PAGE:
This brings me to extend upon how culture is another interesting factor surrounding the abolition of animal exploitation. Some cultures assist in lowering certain types of abuse to specific animals. For example, in India there are stringent laws against slaughter of certain types of cattle in particular geographic locations of India (http://dahd.nic.in/). This actually being based on a religious factor since the Hindi population views cows to be sacred. On the other hand, there are cultures which promote exploitation of certain animals that would seem unfathomable to the rest of the world. Such an example are Japanese people who eat dolphins whom are mentioned by David McNeill to be hated by the rest of the world for doing so (www.japanfocus.org). However, Japanese folk view dolphin to be a most succulent delicacy. This contrast of cultural views on animal exploitation furthermore supports my initial statement of how morals are indoctrinated by culture. If we are aware that our individual morals are indoctrinated by our respective culture(s) we can better understand the fundamental beliefs we do share. One universal belief is that no human should be slaughtered unless they are a threat to others.

Environmental factors were not the first thing that turned me on to veganism. Though in my travels I have met a growing number of people experimenting with avoiding animal consumption for this factor alone. The devastation caused by the harvesting of animals as a food resource is exponential. There are three main ways in which this practice is detrimental to our planet and many ecosystems. Pollution, the stripping of land for factories, and the monumental amount of plant based nourishment that must be harvested to feed farm animals. With the practice of factory farming pollution manifests itself in three ways; waste that is utilized in the process of slaughtering animals, waste that is discarded afterwards, and in some cases floods on factory farms that can leech toxins such as sewage sludge and pesticides into the surround land (http://www.ecifm.rdg.ac.uk/farm_waste.htm).

Agriculture surprisingly is one of the most convincing reasons to go vegan and is often overlooked. Going vegan would benefit agriculture for humankind so from a certain light, with this argument it lends no need for one to have compassion for animals. According to David Pimentel, ecology professor at Cornell University, for every kilogram of high quality animal protein produced livestock are fed nearly 6 kg of plant protein [or 6 times the weight per kilogram] (Livestock Production: Energy Inputs and the Environment by David Pimentel). This means that with the 7 million metric tons of animal protein produced in the United States annually we are producing 6 times as much plant protein, straining our natural resources which could feed much more people. David Pimentel also goes on to describe how because we must harvest this exorbitant produce we are straining and stripping the earth and soil of its health and nutrients. Thusly, if we stopped producing animals as livestock not only would we have less of our natural resources being abused we would have a better chance at solving world hunger through proper distribution of plant protein.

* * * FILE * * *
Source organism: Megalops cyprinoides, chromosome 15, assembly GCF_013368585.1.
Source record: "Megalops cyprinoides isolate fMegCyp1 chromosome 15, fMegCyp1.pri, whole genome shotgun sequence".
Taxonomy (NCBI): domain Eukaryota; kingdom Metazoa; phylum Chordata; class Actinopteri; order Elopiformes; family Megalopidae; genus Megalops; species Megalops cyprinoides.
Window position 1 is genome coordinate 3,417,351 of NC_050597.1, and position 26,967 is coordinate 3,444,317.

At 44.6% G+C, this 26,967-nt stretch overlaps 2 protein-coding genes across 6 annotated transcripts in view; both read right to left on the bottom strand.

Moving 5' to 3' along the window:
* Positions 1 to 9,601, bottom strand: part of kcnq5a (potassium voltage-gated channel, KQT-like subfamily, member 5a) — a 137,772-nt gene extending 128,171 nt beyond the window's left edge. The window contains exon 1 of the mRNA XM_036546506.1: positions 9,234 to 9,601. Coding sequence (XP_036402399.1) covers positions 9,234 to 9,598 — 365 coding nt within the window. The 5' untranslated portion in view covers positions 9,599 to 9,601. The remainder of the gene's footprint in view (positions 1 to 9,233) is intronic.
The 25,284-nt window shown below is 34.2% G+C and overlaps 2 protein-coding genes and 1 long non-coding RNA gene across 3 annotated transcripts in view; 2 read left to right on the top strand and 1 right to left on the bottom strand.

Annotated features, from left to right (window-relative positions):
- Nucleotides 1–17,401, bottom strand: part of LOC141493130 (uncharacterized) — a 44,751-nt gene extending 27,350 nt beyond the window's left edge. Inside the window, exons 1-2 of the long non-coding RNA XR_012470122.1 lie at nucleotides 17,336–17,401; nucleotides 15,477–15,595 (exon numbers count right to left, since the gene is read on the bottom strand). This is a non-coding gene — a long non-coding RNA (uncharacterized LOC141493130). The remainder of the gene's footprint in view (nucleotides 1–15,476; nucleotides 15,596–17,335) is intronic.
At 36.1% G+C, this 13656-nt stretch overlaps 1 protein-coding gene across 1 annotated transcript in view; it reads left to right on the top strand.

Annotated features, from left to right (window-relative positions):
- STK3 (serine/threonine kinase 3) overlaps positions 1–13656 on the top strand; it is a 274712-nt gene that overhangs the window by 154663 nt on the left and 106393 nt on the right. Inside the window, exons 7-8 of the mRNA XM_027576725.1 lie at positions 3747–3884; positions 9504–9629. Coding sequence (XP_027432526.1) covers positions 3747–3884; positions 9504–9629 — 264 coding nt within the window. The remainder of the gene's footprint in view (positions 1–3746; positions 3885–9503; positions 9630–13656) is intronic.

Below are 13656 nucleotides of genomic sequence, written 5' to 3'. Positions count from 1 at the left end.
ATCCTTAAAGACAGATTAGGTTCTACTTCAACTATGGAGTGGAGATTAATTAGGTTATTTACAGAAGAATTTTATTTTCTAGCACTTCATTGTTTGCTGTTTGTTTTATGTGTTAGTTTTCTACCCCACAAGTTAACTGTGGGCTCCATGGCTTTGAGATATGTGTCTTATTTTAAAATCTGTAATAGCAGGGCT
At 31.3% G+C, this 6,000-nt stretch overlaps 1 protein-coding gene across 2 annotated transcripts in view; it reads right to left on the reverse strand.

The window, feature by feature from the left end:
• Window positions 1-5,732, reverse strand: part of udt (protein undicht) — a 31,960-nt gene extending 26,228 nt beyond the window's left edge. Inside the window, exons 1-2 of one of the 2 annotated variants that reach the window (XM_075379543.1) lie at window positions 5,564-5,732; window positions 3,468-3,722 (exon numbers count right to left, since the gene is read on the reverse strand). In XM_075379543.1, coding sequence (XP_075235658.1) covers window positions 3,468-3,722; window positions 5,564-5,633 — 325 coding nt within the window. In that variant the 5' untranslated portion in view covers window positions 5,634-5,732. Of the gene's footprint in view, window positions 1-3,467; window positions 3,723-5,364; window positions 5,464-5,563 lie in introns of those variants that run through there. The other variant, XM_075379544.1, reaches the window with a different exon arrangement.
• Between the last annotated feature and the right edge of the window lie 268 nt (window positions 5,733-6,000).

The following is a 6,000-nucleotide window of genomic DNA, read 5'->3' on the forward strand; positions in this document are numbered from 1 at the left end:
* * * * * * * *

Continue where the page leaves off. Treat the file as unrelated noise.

In conclusion, you must draw your own conclusion. The facts are out there. You should have a general idea by now about how going vegan will not only benefit you and the other animals living on this planet, but how going vegan will benefit the planet itself. For in the ways of ethics and morals, you will feel better about how you will not cause harm to other creatures. Culturally, you will be able to break down barriers set up by traditions rendered irrelevant by your own newfound autonomous philosophies. Environmentally you can enjoy a less wasteful, toxic, and industrialized jurisdiction of animals. While agriculturally you can literally reap the satisfaction of watching the amount of produce the world contains grow at least 6 times over.